III. Supplemental Interim Rule

The Office is issuing a supplemental interim rule to establish the regulatory groundwork for the pilot, in advance of its commencement. The supplemental interim rule makes no changes to the Office's recordation rules for submissions made outside of the pilot program. For pilot program submissions, the supplemental interim rule makes electronic submissions permissible and provides that such submissions are to be made in accordance with special pilot program rules that the Office will separately establish and issue to pilot remitters. This will allow the Office the flexibility to be able to update and modify relevant pilot rules, procedures, and instructions as quickly as needed, without resorting to further rulemaking.[7] This flexibility is necessary because development will be ongoing throughout the pilot and the Office may need to address unanticipated issues that may arise. For the same reasons, the supplemental interim rule also specifies that the special pilot program rules will supersede any conflicting regulation, rule, instruction, or guidance.

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The rule includes two other provisions specific to pilot remitters. First, the supplemental interim rule makes clear that participation in the pilot is optional and pilot remitters may continue to submit documents for recordation in paper form. Second, the rule provides that if there is any situation where the date of recordation for a submission cannot be established or, if established, would ordinarily be changed, the Office may, in its discretion, equitably assign a date of recordation if the problem is caused by an issue with the electronic system.

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List of Subjects in 37 CFR Part 201

  • Copyright
  • General provisions
End List of Subjects

Interim Regulations

For the reasons set forth in the preamble, the Copyright Office amends 37 CFR part 201 as follows:

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PART 201—GENERAL PROVISIONS

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1. The authority citation for part 201 continues to read as follows:

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Authority: 17 U.S.C. 702.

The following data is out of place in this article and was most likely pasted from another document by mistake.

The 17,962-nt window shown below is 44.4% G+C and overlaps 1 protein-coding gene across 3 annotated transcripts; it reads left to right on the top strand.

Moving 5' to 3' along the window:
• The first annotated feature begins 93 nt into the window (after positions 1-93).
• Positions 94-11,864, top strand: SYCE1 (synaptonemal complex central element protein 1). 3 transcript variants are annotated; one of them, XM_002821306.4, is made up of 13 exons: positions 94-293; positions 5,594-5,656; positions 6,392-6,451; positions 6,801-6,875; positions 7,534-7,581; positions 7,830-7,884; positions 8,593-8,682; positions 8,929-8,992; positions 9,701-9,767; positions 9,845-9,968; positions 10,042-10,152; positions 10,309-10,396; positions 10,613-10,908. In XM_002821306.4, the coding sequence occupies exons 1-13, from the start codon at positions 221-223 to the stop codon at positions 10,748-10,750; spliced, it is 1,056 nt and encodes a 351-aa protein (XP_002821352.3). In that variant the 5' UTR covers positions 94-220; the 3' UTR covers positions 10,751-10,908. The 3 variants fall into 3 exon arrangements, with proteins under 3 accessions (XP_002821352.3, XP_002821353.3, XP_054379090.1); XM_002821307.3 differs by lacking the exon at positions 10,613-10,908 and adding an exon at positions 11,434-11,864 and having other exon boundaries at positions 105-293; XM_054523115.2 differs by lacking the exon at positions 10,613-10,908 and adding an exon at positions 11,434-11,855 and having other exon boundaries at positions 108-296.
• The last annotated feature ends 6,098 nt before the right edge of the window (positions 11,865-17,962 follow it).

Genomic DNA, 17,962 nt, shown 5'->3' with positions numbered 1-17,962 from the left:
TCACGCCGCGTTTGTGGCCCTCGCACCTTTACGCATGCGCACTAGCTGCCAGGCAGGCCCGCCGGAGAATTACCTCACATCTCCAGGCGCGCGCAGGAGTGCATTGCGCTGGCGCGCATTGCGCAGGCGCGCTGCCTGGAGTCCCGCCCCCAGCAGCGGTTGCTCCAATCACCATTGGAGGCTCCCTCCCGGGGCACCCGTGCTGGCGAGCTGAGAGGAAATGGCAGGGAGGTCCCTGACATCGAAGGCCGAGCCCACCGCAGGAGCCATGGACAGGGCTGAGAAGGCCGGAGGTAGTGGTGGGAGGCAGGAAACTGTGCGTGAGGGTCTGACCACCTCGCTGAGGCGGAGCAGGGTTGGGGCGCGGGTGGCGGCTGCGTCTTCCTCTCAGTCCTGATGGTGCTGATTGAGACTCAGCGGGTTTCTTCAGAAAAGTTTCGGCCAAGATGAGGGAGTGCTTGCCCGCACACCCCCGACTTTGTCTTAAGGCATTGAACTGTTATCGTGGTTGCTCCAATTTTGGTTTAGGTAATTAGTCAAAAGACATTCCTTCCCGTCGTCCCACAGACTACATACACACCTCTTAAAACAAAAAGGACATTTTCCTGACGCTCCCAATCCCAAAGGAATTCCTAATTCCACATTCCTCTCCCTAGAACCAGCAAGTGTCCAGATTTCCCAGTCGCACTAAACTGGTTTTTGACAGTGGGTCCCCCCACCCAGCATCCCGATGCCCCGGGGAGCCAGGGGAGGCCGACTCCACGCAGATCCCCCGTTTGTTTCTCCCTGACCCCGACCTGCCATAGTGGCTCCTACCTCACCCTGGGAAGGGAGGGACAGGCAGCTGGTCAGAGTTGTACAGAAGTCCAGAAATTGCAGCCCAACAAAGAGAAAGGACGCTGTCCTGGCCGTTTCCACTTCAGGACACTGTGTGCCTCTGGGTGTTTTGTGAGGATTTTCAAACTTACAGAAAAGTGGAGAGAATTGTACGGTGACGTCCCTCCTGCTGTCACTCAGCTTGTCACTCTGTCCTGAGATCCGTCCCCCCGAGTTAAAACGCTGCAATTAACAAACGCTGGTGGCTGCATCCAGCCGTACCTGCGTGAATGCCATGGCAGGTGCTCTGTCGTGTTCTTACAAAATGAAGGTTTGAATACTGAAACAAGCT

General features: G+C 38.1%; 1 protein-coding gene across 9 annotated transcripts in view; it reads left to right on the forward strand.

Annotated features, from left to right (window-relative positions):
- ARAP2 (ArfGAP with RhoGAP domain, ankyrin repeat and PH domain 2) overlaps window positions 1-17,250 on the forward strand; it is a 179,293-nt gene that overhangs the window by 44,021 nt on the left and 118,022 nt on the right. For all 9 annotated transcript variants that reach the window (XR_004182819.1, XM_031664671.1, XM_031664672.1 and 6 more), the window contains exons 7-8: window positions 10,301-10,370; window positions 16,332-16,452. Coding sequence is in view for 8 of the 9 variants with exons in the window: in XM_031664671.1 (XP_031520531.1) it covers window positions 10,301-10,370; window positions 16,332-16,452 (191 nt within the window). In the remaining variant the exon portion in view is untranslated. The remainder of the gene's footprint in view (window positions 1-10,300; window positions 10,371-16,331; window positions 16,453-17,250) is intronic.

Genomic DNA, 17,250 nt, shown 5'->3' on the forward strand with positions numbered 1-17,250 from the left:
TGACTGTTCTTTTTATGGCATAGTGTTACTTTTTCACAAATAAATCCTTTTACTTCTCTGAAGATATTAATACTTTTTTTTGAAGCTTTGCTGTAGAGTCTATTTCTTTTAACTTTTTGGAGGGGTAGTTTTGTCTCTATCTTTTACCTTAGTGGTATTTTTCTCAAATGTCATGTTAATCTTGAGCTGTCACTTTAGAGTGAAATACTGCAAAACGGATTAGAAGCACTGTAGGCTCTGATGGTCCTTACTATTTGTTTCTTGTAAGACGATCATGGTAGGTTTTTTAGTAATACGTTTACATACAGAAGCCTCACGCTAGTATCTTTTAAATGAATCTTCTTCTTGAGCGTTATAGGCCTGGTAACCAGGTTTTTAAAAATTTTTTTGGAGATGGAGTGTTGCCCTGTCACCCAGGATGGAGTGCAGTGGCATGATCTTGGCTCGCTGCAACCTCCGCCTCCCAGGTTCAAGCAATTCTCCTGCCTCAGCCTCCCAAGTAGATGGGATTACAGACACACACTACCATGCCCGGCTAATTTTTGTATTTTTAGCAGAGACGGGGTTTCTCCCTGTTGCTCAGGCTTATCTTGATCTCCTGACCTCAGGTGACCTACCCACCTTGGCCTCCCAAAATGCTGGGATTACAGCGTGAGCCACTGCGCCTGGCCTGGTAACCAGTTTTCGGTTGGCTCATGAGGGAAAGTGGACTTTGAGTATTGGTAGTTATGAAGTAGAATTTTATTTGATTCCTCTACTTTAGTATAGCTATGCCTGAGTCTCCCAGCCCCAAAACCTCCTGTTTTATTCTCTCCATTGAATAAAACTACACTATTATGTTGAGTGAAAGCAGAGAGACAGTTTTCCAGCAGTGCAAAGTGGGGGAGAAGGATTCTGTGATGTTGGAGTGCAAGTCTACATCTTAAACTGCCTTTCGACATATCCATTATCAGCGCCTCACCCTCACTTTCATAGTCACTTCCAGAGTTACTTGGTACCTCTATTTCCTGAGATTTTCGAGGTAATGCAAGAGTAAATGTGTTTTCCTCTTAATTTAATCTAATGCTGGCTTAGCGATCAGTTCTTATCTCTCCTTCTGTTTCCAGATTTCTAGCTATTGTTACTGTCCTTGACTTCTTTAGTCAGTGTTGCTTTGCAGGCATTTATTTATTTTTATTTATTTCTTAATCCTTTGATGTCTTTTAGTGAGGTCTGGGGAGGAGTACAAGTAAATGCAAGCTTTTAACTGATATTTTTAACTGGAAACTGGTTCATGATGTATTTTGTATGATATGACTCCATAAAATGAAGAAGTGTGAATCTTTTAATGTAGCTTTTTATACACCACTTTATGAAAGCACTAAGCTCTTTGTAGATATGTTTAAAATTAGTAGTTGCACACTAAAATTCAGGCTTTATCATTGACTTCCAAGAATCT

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2. Amend § 201.4 as follows:

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a. In the second sentence of paragraph (a), remove “A document” and add in its place “Except as otherwise provided pursuant to paragraph (h) of this section, a document”; and

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b. Add paragraph (h).

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The addition reads as follows:

Recordation of transfers and other documents pertaining to copyright.
* * * * *

(h) Pilot program for electronic submission. The Copyright Office is implementing a limited pilot program through which certain types of documents may be electronically submitted for recordation online by certain remitters (“pilot remitters”). This paragraph (h) shall govern such submissions to the extent they are permitted under the pilot program.

(1) Electronic submission. Pilot remitters may submit permitted types of documents for recordation using the Copyright Office's electronic system pursuant to this section and special pilot program rules provided to pilot remitters by the Office.

(2) Participation. No remitter may participate in the pilot program without the permission of the Copyright Office. Participation in the pilot program is optional and pilot remitters may continue to submit documents for recordation pursuant to paragraph (e) of this section.

(3) Conflicting rules. To the extent any special pilot program rule conflicts with this section or any other regulation, rule, instruction, or guidance issued by the Copyright Office, such pilot program rule shall govern submissions made pursuant to the pilot program.

(4) Reliance on remitter-provided information. Paragraph (f) of this section shall apply to all certifications and information provided to the Office through the electronic system.

(5) Date of recordation. In any situation where the date of recordation for a submission cannot be established or, if established, would ordinarily be changed, if due to an issue with the electronic system, the Office may assign an equitable date as the date of recordation.